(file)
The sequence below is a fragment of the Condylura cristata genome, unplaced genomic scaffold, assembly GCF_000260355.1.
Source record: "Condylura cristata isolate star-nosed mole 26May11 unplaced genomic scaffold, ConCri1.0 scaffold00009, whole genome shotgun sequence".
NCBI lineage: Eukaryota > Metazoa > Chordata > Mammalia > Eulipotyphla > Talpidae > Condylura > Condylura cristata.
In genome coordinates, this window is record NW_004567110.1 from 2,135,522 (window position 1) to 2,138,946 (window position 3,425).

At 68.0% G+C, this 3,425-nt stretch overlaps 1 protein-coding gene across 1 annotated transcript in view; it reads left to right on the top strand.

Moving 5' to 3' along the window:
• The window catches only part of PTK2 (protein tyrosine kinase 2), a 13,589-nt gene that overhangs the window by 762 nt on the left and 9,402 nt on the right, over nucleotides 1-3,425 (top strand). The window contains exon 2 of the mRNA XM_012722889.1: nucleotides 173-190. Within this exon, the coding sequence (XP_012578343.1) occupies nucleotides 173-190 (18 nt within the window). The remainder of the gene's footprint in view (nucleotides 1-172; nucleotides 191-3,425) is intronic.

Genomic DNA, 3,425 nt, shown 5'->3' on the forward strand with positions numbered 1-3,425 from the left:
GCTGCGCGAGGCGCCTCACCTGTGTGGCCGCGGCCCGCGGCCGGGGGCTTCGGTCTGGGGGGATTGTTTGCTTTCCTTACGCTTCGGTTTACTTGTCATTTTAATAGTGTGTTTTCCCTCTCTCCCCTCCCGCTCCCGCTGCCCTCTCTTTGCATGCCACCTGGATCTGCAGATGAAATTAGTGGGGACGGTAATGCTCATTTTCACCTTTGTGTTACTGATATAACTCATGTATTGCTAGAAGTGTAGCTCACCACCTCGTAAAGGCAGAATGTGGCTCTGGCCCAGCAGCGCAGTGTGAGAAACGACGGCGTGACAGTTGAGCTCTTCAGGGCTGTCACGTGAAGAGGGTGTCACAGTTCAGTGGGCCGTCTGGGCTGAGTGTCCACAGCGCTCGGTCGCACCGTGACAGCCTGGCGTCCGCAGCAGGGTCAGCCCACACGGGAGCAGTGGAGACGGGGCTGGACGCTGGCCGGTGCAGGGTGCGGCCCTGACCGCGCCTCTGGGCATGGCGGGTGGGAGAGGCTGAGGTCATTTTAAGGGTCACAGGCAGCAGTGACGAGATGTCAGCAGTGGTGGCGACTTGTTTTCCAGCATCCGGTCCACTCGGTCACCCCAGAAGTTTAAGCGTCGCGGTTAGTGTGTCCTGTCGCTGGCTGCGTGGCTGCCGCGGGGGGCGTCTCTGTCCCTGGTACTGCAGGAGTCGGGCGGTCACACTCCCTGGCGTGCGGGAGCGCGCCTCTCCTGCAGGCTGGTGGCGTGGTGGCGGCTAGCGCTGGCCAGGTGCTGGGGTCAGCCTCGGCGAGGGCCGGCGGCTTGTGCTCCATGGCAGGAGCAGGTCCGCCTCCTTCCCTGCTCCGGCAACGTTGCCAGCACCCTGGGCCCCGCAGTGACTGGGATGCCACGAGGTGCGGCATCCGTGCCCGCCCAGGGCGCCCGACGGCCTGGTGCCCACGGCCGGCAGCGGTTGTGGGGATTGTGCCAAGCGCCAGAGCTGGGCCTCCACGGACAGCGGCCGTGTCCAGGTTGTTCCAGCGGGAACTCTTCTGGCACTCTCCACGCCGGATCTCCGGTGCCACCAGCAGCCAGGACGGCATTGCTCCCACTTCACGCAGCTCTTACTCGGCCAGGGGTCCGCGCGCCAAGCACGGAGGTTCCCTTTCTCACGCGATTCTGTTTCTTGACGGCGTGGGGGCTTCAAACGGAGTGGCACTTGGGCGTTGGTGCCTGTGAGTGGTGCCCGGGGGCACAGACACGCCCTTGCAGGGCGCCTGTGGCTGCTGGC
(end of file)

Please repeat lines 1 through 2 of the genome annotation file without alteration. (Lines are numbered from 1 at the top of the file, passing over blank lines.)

The sequence below is a fragment of the Condylura cristata genome, unplaced genomic scaffold, assembly GCF_000260355.1.
Source record: "Condylura cristata isolate star-nosed mole 26May11 unplaced genomic scaffold, ConCri1.0 scaffold00009, whole genome shotgun sequence".